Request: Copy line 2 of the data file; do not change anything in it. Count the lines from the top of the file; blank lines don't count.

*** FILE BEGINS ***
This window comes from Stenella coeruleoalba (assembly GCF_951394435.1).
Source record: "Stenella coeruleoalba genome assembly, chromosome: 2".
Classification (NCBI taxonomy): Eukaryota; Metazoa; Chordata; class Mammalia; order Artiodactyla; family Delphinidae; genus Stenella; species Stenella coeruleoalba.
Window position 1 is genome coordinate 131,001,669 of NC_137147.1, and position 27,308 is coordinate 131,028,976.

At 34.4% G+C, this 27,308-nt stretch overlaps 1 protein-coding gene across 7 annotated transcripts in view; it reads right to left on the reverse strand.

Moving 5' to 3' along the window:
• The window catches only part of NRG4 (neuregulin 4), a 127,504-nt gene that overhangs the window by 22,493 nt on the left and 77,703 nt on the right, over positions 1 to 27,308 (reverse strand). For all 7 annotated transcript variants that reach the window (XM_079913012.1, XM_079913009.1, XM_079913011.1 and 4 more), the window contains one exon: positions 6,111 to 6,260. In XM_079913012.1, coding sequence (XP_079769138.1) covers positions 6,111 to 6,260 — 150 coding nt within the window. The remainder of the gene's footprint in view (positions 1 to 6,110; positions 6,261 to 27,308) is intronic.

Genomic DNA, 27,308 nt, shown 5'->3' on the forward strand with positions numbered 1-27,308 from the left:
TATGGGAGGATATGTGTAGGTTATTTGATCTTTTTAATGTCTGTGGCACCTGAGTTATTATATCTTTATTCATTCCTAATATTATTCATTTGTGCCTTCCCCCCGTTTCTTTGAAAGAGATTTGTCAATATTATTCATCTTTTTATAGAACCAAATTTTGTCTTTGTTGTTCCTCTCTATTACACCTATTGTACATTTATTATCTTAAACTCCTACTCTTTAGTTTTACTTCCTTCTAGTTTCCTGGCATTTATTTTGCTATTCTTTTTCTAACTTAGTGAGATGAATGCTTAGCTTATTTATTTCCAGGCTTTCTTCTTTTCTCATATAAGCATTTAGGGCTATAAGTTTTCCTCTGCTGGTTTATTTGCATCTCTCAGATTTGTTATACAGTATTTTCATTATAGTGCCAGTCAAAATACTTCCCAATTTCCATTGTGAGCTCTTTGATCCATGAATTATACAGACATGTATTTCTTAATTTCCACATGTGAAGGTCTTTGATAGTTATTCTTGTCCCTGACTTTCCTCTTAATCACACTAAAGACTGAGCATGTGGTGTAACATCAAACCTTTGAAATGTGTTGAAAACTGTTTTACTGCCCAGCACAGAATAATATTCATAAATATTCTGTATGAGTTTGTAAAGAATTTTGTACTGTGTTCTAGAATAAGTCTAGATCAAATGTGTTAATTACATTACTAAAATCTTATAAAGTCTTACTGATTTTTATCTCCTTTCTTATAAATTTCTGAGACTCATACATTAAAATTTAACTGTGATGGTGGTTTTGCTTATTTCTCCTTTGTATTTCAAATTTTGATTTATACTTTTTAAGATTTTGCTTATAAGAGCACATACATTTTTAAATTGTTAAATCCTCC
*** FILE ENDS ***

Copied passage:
Source record: "Stenella coeruleoalba genome assembly, chromosome: 2".